Both proximal carpals have a rather poorly defined, granular bone surface, probably indicating incomplete ossification (Figure 6). The radiale is a small element, maximally 4.3 mm wide and 2.8 mm deep. It is roughly trapezoidal in outline, has rounded edges, is slightly waisted, and tapers towards its medial(?) side. The exposed (distal?) surface is subdivided by an oblique ridge into two slightly angled facets, a larger, concave lateral(?) facet, presumably for the articulation with the trochlea of the semilunate carpal, and a smaller, triangular lateral facet towards the tapering edge, which might represent the attachment of a propatagial tendon (see Wang et al., 2017, for the presence of propatagia in maniraptoran theropods).

The pisiforme is slightly larger, being approximately 4.8 mm wide transversely (Figure 6). It is poorly preserved and partially overlapped by the distal ulna and the manual ungual I, so nothing can be said about its exact shape. However, the bone seems to have a triangular, posteroproximally tapering process at its posteroproximal corner, possibly for the attachment of the m. flexor carpi ulnaris (see Vazquez, 1994).

The semilunate carpal is considerably larger (Figures 8 and 9), being 6.4 mm wide transversely, and maximally 3.7 mm deep proximodistally on the palmar side. It is preserved in articulation with metacarpal II, but is separated from the latter by a clear sutural line and even slightly detached from metacarpal I on the palmar side, and was thus not fused into a carpometacarpus, similar to the situation found in non-avian Pennaraptora (Botelho et al., 2014), and other basal avialans like Archaeopteryx (Wellnhofer, 2009), Sapeornis (Zhou and Zhang, 2003a; Botelho et al., 2014) and Confuciusornis (Chiappe et al., 1999). The proximal articular surface is strongly convex transversely, with the medial side being more strongly convex than the lateral, so that the proximalmost point of the carpal is slightly placed medial to its mid-width (Figure 9). The distal side of the carpal is subdivided into a larger, gently concave lateral facet for the contact with metacarpal II and a much smaller, more strongly concave facet for metacarpal I. The plantar side of the semilunate carpal is exposed below the medial side of metacarpal I. It extends further medially than the palmar side, bordering the entire plantar medial expansion of the proximal articular surface of metacarpal I, as in Archaeopteryx and more basal paravians. Assuming a similar lateral expansion as the palmar side of the carpal, the plantar side is approximately 9.5 mm wide, but only 2.3 mm deep proximodistally at the point where the exposed section disappears below the palmar trochlea. The palmar ridge of the articular trochlea of the semilunate carpal is thus shorter and more strongly convex than the plantar ridge of the trochlea (Figure 9), as in other paravian theropods, such as Deinonychus (Ostrom, 1969), Bambiraptor (Burnham, 2004) and other taxa (see Xu et al., 2014). Plantar and palmar trochlear ridges seem to be separated by a deep transverse groove on the proximal articular surface. The lateral edge of the semilunate carpal overlaps half of the area of the proximal end of distal carpal three and metacarpal III, although the latter are offset distally from the carpus.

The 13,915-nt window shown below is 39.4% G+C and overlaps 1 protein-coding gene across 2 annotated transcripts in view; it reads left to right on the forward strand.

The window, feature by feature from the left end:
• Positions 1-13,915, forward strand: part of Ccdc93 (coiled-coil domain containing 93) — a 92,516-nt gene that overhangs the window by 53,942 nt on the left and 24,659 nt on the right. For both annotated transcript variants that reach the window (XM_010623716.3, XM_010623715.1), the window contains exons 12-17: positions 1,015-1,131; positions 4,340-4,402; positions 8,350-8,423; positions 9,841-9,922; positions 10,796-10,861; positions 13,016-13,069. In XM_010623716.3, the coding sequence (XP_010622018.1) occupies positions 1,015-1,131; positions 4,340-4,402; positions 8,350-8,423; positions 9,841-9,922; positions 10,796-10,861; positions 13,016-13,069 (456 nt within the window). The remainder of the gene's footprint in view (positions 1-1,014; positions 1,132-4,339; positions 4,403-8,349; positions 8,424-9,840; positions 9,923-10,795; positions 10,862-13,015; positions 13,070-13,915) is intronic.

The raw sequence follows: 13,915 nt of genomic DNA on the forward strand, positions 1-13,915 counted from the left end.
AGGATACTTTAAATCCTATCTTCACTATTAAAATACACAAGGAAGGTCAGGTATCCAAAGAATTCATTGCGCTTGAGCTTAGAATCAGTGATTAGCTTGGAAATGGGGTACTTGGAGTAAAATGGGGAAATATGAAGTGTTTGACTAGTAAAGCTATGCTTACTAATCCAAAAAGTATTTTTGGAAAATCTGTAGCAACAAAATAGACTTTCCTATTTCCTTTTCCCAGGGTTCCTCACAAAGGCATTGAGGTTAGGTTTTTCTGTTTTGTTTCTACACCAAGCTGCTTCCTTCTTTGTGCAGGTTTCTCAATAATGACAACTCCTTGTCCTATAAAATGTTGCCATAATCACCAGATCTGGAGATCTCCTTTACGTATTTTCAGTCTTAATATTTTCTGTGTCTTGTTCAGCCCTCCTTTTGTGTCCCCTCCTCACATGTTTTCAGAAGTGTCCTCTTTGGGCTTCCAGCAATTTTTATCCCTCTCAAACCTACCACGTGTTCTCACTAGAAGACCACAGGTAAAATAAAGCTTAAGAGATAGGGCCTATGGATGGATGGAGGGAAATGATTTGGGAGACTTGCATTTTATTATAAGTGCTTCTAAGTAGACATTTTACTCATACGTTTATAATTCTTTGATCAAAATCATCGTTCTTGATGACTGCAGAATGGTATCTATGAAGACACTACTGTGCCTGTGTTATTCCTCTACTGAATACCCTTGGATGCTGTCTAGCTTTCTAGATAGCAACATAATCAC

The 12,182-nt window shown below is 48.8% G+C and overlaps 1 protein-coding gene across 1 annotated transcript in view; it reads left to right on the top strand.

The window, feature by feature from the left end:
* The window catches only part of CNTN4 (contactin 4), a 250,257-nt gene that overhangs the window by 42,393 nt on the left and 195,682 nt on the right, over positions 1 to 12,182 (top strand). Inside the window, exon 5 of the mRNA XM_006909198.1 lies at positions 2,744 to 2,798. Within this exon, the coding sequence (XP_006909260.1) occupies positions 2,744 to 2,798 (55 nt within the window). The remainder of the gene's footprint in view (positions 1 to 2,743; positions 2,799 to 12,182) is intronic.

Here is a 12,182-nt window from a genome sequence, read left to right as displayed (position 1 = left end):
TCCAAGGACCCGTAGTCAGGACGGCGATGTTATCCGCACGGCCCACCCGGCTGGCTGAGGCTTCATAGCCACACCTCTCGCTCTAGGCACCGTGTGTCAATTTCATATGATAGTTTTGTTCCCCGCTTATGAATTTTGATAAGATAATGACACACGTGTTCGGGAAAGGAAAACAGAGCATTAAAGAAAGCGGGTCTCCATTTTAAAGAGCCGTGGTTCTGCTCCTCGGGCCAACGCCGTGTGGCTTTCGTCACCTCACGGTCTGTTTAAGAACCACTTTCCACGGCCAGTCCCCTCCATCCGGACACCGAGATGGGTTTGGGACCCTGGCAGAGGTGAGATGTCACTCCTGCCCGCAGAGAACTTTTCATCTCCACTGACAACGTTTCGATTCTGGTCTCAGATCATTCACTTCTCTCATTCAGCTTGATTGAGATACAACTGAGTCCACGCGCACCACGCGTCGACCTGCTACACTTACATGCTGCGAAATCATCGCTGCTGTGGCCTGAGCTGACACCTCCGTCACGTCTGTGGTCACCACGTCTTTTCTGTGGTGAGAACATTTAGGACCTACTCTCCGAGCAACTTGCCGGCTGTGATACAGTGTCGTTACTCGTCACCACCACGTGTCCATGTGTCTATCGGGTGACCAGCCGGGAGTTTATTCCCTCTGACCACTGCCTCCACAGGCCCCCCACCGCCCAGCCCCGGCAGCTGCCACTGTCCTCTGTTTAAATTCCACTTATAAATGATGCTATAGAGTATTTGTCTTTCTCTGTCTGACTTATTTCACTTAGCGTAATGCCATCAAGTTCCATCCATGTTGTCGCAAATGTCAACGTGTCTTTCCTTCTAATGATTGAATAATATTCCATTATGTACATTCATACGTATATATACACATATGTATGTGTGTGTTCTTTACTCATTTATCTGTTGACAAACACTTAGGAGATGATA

Distal carpal three is a very small, round nubbin of bone some 1 mm wide transversely and slightly less deep proximodistally, which is attached to the proximal end of metacarpal III.


As in all maniraptorans, the metacarpus consists of three elements (Figure 8), which are here identified as metacarpals I-III, in agreement with the vast majority of works on theropods (but see Xu et al., 2009, for an alternative interpretation). The metacarpus is preserved in articulation and exposed in palmar view. Metacarpal II is notably more robust than either metacarpal I or III (Figure 8), with the width of its proximal shaft (c. 5 mm) being approximately twice that of metacarpal III (2.5 mm) and more than 185% of the width of the proximal articular surface of metacarpal I (2.7 mm). This differs from the more equal widths of metacarpal I and II in Archaeopteryx (e.g. Wellnhofer, 1974; Wellnhofer, 2008; Mayr et al., 2007), but also the less marked difference in other basal avialans, such as Sapeornis (Zhou and Zhang, 2003a) and Confuciusornis (Chiappe et al., 1999). In contrast, these proportions resemble the condition found in Jeholornis (Zhou and Zhang, 2002; Lefèvre et al., 2014).